Locals Wary Of U.S.-Afghan Patrol Program

Second in a two-part series

Tor Gol recruited nearly all the Guardians from Nerkh district. i i

Bearing a fresh scar on his forehead, Tor Gol stands in the courtyard of the Nerkh District Center in Afghanistan's volatile Wardak province. The revered former mujahedeen commander who fought against the Soviets when they occupied the country was responsible for recruiting nearly all of the Afghan Public Protection Force Guardians from the district. hide caption

itoggle caption
Tor Gol recruited nearly all the Guardians from Nerkh district.

Bearing a fresh scar on his forehead, Tor Gol stands in the courtyard of the Nerkh District Center in Afghanistan's volatile Wardak province. The revered former mujahedeen commander who fought against the Soviets when they occupied the country was responsible for recruiting nearly all of the Afghan Public Protection Force Guardians from the district.

A villager expresses concern over the location of a new checkpoint in Khan Ezzat village i i

A villager expresses concern over the location of a new Afghan Public Protection Force checkpoint in the village of Khan Ezzat in Nerkh district. Some people in the community believe the checkpoint will bring trouble from the Taliban instead of security. Holly Pickett/Atlas Press for NPR hide caption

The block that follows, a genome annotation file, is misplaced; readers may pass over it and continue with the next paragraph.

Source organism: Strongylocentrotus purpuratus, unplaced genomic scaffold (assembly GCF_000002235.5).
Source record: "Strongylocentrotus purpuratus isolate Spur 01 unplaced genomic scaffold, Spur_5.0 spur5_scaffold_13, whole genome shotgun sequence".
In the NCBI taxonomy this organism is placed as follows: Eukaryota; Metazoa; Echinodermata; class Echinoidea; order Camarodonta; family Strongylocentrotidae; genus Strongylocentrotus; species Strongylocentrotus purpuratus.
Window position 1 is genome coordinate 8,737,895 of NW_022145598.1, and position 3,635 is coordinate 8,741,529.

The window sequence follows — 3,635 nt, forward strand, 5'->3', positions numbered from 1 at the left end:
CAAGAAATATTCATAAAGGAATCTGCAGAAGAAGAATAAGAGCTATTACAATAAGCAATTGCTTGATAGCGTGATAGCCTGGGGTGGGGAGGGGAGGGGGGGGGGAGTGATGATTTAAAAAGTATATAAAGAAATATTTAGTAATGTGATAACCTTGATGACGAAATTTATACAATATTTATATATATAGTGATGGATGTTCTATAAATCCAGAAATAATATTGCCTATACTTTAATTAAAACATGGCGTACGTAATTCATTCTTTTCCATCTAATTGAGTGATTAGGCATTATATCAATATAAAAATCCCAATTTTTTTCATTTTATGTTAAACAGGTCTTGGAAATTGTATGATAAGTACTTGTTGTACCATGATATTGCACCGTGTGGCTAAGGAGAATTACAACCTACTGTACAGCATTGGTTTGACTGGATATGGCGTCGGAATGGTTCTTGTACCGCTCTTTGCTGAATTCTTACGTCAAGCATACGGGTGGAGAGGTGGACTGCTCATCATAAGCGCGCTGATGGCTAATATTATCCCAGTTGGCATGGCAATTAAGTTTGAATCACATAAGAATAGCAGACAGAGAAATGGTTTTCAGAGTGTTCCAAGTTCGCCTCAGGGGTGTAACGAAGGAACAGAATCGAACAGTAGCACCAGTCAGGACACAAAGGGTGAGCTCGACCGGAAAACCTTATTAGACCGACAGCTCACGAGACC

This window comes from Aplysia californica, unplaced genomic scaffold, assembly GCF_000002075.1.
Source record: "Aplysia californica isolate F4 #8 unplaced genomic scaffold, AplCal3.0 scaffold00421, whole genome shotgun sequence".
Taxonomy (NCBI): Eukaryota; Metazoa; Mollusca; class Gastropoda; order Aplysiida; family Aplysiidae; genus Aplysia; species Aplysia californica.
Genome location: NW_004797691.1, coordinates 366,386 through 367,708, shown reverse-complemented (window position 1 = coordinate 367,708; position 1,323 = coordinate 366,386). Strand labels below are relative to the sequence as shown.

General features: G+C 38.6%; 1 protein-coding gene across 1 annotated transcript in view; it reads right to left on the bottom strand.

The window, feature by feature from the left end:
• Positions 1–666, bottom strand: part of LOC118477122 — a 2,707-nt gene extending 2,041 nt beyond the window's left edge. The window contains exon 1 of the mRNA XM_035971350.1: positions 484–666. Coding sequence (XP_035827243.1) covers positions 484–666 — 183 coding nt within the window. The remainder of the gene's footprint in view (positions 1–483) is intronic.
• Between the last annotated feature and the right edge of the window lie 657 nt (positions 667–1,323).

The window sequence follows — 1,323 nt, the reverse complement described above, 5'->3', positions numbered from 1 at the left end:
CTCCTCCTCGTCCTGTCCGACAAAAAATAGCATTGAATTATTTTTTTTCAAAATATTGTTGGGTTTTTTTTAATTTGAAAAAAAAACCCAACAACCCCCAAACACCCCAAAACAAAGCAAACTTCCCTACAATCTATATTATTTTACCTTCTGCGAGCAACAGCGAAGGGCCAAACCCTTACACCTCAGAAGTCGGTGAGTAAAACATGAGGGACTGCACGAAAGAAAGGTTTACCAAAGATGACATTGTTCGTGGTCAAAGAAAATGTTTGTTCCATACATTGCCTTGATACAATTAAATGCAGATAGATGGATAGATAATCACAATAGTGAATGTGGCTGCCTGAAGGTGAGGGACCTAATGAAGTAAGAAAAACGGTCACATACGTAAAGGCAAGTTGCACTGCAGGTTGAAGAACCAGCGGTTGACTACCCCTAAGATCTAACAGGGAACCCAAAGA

itoggle caption Holly Pickett/Atlas Press for NPR
A villager expresses concern over the location of a new checkpoint in Khan Ezzat village

A villager expresses concern over the location of a new Afghan Public Protection Force checkpoint in the village of Khan Ezzat in Nerkh district. Some people in the community believe the checkpoint will bring trouble from the Taliban instead of security.

Holly Pickett/Atlas Press for NPR

Part 1 Of The Series

Afghanistan's Nerkh district, an hour's drive west of Kabul, looks like a tranquil paradise, with snowcapped mountains, lush orchards and humble homes enclosed inside mud walls.

But looks can be deceiving in this district in Wardak province. Gunbattles are common in the area, and on Monday, four U.S. soldiers were killed and five others wounded by roadside bombs.